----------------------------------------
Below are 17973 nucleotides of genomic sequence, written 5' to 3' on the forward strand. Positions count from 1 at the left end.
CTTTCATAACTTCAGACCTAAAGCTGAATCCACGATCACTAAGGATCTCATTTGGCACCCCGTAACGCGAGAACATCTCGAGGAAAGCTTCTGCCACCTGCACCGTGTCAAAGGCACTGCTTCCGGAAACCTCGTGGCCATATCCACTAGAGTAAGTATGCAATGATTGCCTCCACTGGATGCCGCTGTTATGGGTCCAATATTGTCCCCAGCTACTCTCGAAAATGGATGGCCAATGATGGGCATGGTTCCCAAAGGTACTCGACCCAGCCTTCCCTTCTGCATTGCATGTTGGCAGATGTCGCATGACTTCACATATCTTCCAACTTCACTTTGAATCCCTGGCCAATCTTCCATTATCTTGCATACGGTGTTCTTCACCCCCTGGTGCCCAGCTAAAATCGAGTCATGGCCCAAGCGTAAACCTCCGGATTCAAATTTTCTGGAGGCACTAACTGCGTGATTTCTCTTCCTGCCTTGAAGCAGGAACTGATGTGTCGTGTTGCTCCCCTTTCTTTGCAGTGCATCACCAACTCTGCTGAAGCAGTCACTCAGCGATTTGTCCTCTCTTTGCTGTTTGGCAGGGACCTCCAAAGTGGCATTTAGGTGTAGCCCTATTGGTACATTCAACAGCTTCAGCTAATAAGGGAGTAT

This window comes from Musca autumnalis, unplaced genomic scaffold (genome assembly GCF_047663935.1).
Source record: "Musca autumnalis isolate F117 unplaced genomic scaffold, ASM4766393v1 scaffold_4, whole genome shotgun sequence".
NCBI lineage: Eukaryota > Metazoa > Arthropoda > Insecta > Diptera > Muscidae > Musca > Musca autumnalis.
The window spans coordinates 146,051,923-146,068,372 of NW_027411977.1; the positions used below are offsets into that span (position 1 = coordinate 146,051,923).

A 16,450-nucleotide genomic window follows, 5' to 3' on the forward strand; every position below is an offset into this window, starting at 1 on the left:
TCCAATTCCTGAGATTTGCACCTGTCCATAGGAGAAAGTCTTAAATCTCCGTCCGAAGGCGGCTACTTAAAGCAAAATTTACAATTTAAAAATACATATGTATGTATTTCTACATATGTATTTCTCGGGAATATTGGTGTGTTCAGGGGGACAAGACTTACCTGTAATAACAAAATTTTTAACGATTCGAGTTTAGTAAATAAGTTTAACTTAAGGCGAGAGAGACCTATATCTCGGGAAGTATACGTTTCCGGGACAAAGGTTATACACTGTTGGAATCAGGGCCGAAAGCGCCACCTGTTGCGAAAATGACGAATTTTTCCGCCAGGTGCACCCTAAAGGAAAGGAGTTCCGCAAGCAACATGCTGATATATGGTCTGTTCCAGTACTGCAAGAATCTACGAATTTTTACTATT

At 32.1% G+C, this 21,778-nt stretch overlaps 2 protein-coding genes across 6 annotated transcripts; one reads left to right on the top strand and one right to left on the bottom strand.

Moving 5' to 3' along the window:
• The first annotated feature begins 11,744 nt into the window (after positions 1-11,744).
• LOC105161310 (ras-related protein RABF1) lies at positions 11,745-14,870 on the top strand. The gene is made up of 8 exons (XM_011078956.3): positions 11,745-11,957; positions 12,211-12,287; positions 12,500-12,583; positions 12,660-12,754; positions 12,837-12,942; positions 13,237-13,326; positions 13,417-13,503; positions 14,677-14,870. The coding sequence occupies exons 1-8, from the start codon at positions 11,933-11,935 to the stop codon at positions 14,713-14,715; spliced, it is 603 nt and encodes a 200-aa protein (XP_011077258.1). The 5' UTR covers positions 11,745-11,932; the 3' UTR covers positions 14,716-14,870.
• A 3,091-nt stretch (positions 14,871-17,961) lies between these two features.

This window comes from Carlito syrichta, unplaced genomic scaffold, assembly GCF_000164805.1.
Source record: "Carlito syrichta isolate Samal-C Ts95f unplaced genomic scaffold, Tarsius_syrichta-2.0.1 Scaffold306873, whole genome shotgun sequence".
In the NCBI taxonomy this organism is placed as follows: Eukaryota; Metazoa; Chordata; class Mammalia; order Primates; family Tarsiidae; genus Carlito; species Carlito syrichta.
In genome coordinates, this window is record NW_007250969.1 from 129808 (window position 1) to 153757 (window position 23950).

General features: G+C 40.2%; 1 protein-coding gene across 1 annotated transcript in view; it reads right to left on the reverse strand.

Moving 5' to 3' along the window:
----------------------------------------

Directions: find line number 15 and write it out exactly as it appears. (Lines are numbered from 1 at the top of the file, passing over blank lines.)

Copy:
Source record: "Carlito syrichta isolate Samal-C Ts95f unplaced genomic scaffold, Tarsius_syrichta-2.0.1 Scaffold306873, whole genome shotgun sequence".